5 Short List Winners of the 2017 Crocodile Prize Competition, Library for all, Writing for Children Category

Children’s writing is a specialised kind of literature. Generally, for children’s literature in PNG, our PNG culture has the same stories told to adults as well as children. The same messages are passed on through legends, tales, fables, comedy, parody, satire and spoof to all ages. However, in modern literature, there are some significant differences. Basically, the writing for children portions out the central ideas and bring out just one tiny aspect of a larger thought or concept in a story or illustration as a literature piece. The idea of love or kindness for example, can possibly be expressed in many many short stories, breaking up the central theme or concept into bits and pieces. This helps to build the required building blocks for the bigger or larger concept for the child as they develop their personalities. The central element of writing for children (more like an unstated golden rule) is that illustrations have to be part of the writing. Our entries for the 2017, Crocodile Prize Competition illustrates a need for PNG writers to embrace illustrations in their art. This year’s entries could also benefit from a writing workshop or coaching specializing in writing for children. Otherwise, the entries this year, small in numbers came from a diverse background. The winner of the year, 2016 Crocodile Prize Competition, Abt and Assiociate, Emerging Young writers, Mr Peter Jokisie sent in the winning entry piece. Who would have thought Peter Jokisie could win the Writing for Children Category, when he wrote about drugs and adult themes with sophistication and deliciously arranged words.

The ‘Library for all’ an NGO from Australia, came on board to support the Crocodile Prize to create more publicity to and sponsored the Prize for the Writing for Children Category.

Below are the short list winners of the 2017 Crocodile Prize Competition, Library for all, Writing for Children Category.

 Hunting Trip by Leila Parina

 Charlotte and the Shiny Crocodile by Peter Jokisie

 Bruno satisfied his hunger for meat by Charlene Nii

 Snoopy the Lost Puppy by Jordan Dean

 The Collapsed Mess Table by Jimmy Awagl

Hunting Trip by Leila Parina
Leilah says she is not an outgoing person. She prefers to spend time alone or with those who are close to her. She loves reading, writing, sketching, and dancing. Leila is happy to Volunteer her time with worthwhile projects.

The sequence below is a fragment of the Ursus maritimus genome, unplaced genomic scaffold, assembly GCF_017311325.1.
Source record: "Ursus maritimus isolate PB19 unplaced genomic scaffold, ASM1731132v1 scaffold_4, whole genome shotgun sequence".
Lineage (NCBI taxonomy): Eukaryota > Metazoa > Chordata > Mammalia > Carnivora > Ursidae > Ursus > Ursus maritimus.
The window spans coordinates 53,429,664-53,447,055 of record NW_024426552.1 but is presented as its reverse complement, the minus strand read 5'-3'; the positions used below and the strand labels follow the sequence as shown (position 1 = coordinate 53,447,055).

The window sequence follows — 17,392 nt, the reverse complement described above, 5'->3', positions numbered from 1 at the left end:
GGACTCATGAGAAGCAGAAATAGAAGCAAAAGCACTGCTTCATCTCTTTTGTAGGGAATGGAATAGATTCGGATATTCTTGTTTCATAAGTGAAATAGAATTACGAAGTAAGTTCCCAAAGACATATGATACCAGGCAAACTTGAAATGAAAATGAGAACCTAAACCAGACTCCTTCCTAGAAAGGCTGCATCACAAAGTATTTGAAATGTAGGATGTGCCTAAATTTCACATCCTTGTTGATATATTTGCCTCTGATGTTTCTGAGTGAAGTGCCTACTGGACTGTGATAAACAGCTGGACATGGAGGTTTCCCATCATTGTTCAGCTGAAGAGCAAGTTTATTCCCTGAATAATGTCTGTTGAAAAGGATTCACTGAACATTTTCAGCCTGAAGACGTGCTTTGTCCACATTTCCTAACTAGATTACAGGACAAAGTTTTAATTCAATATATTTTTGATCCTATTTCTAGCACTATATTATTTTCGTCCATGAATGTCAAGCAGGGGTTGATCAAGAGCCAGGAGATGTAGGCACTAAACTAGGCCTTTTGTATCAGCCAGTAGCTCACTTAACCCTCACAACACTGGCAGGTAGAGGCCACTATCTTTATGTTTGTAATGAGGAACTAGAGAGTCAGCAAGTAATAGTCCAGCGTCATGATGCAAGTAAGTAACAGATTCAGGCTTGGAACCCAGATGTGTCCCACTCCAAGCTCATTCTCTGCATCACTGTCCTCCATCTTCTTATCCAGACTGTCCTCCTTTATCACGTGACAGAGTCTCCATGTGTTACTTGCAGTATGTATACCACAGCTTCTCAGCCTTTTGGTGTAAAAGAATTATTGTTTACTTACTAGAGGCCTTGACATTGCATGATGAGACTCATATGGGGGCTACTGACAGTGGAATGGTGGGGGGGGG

Leilah has been writing since she was 9 years old (mostly in her personal journals/diaries) but her first published work was just out in 2017. A piece called ‘A paradigm shift’ was featured in the PNG anthology ‘My walk to Equality’. Leilah has written poems, short stories and essays.

Charlotte and the Shiny Crocodile by Peter Jokisie
Peter is a Safety Supervisor with the, Dulux Group LTD
Peter and is from Morobe and lives in Lae. He enjoys reading and writing in the following genres: thrillers, fantasy, horror and science fiction.

He has been writing for seven years. Peter writes under my pseudonym of J.P. Richard. Some his work has been published in the Crocodile Prize Anthologies of 2012, 2014 and 2016. He won the award for the 2016 Crocodile Prize Competition, Abt and Associates, Emerging Young Writer Award.

Bruno satisfied his hunger for meat by Charlene Nii
Charlene works in Sales. She is inspired by her father Francis Nii who is an established Author in PNG. Charlene plans to continue writing.

Snoopy the Lost Puppy by Jordan Dean
Jordan Dean works as a Director (until confirmed) of Grants Management Organisation in Port Moresby, NCD. He has been writing as a hobby for over a decade. Several of his poems and short stories have been published on international sites and magazines including: Power Poetry, Dissident Voice Magazine, Creative Talents Unleashed, Tuck Magazine, Micro Poetry, Story Write, Spill Words Literary Press and PNG Attitude. Jordan has published 4 books: ‘Tattooed Face: A collection of Poems’ (2016), ‘Follow the Rainbow: Selected Poems’ (2016), ‘Stranger in Paradise & other Short Stories’ (2016) and ‘Silent Thoughts: Exploring Poetry’’ (2017). These books are available on Amazon.

The Collapsed Mess Table by Jimmy Awagl
Jimmy is a secondary school teacher. He is the founder & vice president of Simbu Writers Association. He regularly contributes to the PNG Attitude Blogg. He writes as a hobby apart from classroom teaching. Jimmy has authored four books so far. He plans to write and publish more books.